The AMA Flat Out Rejected The Idea That It's Medically Valid To Ban Transgender Troops

"We should be honoring their service."

President Trump's proposed ban on transgender troops in the military caused a public uproar when it was announced last year. In fact, before it could even be properly implemented, it was blocked by a federal judge. After consulting with Secretary of Defense James Mattis — who concluded that individuals diagnosed with gender dysphoria could be disqualified from service — Trump decided to move forward with the ban.


The association's objections to the ban were made public via a letter obtained by Politico. In it, the organization's CEO James Madara addressed Secretary Mattis directly and said that his February 22 memo "mischaracterized and rejected the wide body of peer-reviewed research on the effectiveness of transgender medical care."

"Transgender individuals have served, and continue to serve, our country with honor, and we believe they should be allowed to continue doing so," the letter reads, refuting the logic being used to justify the ban.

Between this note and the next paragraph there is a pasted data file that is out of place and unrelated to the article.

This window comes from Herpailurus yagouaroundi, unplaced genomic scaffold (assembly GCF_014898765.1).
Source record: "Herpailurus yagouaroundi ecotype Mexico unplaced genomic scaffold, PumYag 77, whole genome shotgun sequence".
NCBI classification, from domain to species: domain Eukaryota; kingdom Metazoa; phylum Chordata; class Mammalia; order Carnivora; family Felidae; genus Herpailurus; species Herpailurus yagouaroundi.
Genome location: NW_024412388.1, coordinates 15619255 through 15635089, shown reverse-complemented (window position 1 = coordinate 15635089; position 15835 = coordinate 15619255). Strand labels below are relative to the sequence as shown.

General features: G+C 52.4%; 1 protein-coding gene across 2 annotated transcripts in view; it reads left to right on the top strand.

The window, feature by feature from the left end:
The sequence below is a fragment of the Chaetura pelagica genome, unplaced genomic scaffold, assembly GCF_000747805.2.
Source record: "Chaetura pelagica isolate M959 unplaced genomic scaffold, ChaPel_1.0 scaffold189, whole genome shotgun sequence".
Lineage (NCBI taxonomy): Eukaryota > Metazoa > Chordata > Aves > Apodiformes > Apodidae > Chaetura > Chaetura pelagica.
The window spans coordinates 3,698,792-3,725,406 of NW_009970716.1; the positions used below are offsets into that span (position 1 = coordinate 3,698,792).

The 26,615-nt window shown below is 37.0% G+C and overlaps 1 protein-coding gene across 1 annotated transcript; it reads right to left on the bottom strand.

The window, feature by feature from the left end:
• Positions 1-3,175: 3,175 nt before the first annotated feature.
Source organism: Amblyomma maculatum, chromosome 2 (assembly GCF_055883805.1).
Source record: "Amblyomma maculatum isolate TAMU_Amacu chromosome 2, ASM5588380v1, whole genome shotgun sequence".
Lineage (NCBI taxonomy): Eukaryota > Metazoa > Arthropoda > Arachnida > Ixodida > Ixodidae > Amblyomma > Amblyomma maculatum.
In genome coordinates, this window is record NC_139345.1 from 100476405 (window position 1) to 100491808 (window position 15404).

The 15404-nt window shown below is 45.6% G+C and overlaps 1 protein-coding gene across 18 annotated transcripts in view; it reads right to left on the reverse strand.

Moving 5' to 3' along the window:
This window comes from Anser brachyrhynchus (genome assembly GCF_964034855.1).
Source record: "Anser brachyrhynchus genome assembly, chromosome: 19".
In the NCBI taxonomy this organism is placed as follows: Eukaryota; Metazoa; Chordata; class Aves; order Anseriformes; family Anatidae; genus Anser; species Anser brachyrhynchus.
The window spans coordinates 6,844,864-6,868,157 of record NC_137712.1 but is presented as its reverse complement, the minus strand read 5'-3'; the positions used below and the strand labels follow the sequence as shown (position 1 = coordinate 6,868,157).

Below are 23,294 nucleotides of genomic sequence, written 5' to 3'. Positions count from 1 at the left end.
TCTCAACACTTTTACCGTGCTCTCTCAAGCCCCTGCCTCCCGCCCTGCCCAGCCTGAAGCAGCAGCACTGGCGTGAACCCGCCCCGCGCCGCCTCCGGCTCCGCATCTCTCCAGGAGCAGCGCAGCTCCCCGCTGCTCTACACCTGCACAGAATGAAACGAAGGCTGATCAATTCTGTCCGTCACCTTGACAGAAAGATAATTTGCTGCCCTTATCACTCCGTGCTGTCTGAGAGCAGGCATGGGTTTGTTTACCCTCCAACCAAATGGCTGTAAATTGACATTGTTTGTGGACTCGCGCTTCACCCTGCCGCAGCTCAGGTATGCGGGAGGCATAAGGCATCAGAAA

"We support the finding of the RAND study conducted for the Department of Defense on the impact of transgender individuals in the military that the financial cost is negligible and a rounding error in the defense budget," Madara later continued, referencing the 2016 study conducted by the RAND Corporation that estimated that nearly 4,000 transgender troops already serve in the military and would only account for a less-than-1-percent increase in health care cost for active duty troops. "It should not be used as a reason to deny patriotic Americans an opportunity to serve their country. We should be honoring their service."

Though the Trump administration intends to go forward with the ban, there are still several temporary injunctions that are still in place that prevent it from becoming actualized. They will likely remain until courts determine whether or not it is constitutional to block individuals from serving in the armed forces based on their gender identity.

Cover image via Janson George /

(H/T: Politico)


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